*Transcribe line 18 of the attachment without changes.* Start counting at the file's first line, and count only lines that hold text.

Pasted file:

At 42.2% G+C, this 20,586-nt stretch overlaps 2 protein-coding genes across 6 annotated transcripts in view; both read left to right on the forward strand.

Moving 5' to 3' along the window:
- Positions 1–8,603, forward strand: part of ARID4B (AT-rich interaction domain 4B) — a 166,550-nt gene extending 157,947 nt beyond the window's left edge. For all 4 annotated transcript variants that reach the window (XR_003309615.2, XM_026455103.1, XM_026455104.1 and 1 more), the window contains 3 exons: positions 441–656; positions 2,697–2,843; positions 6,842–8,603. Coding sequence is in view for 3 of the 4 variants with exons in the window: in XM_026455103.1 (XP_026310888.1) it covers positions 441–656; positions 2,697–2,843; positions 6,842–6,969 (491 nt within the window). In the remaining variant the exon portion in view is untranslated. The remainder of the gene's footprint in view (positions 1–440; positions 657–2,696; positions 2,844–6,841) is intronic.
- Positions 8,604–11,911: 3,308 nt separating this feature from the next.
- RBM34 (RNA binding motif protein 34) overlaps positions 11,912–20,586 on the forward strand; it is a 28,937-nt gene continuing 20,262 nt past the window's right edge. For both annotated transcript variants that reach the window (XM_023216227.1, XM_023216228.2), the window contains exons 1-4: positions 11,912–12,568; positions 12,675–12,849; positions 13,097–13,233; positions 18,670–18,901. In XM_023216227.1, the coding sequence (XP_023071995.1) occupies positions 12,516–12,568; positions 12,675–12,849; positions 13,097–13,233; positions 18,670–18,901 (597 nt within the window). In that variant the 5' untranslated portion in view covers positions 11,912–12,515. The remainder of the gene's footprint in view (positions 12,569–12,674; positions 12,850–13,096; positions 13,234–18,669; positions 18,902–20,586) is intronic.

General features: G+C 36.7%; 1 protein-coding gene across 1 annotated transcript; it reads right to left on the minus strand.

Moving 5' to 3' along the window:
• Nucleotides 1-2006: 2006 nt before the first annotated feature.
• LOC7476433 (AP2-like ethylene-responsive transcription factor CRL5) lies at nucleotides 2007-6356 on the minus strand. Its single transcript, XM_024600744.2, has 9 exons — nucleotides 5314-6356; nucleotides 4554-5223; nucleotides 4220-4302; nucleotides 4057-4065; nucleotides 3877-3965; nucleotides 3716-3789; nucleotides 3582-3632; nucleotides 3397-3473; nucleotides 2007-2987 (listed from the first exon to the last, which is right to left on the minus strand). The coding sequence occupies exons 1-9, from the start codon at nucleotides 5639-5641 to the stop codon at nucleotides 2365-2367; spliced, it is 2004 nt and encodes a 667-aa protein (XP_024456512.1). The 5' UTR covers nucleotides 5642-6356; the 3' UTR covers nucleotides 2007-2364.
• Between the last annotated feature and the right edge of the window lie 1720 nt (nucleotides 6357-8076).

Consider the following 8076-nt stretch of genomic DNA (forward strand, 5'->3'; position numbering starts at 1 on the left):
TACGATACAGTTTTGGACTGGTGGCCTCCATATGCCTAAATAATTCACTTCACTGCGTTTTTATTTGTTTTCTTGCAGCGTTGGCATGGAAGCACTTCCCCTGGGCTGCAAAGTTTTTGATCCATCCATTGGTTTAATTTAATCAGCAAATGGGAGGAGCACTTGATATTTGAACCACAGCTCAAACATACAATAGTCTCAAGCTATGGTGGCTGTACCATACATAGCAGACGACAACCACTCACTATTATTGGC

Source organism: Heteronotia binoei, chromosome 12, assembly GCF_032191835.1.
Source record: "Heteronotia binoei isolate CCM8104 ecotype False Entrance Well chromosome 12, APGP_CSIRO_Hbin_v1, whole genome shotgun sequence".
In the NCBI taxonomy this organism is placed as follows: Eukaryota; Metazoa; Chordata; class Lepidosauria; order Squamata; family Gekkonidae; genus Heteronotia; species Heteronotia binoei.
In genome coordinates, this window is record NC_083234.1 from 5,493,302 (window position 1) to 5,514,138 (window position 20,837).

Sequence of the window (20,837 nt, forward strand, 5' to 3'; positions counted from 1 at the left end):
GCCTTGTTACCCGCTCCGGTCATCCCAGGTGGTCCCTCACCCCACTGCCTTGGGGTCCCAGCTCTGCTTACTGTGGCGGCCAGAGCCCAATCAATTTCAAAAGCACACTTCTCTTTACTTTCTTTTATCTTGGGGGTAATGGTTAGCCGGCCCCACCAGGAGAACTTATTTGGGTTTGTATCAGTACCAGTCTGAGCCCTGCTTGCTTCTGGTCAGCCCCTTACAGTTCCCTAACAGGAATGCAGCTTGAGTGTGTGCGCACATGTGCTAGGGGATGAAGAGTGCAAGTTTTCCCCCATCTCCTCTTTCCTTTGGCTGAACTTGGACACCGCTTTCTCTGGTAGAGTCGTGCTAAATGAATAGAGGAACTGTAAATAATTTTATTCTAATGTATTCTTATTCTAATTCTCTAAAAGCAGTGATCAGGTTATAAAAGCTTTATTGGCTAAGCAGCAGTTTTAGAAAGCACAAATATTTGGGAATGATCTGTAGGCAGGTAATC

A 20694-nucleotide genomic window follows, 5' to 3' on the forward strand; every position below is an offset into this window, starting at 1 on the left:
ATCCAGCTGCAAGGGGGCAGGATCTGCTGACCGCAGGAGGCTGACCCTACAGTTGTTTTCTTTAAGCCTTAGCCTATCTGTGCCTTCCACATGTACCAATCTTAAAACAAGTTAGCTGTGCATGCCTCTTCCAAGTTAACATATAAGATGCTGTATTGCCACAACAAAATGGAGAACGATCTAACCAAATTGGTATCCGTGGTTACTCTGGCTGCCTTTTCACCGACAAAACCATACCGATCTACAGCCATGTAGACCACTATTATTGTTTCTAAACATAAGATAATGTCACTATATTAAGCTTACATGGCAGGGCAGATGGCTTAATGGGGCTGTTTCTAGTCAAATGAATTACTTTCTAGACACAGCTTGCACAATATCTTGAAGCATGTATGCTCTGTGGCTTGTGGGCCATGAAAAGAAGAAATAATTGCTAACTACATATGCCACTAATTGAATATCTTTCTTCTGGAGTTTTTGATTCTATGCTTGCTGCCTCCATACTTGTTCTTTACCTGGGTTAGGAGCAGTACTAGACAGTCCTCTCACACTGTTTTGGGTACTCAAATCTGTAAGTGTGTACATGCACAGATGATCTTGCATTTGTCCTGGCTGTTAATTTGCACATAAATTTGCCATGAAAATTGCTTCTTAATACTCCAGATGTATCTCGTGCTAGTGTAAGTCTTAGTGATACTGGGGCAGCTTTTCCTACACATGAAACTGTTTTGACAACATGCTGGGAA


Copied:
GCCTTGTTACCCGCTCCGGTCATCCCAGGTGGTCCCTCACCCCACTGCCTTGGGGTCCCAGCTCTGCTTACTGTGGCGGCCAGAGCCCAATCAATTTCAAAAGCACACTTCTCTTTACTTTCTTTTATCTTGGGGGTAATGGTTAGCCGGCCCCACCAGGAGAACTTATTTGGGTTTGTATCAGTACCAGTCTGAGCCCTGCTTGCTTCTGGTCAGCCCCTTACAGTTCCCTAACAGGAATGCAGCTTGAGTGTGTGCGCACATGTGCTAGGGGATGAAGAGTGCAAGTTTTCCCCCATCTCCTCTTTCCTTTGGCTGAACTTGGACACCGCTTTCTCTGGTAGAGTCGTGCTAAATGAATAGAGGAACTGTAAATAATTTTATTCTAATGTATTCTTATTCTAATTCTCTAAAAGCAGTGATCAGGTTATAAAAGCTTTATTGGCTAAGCAGCAGTTTTAGAAAGCACAAATATTTGGGAATGATCTGTAGGCAGGTAATC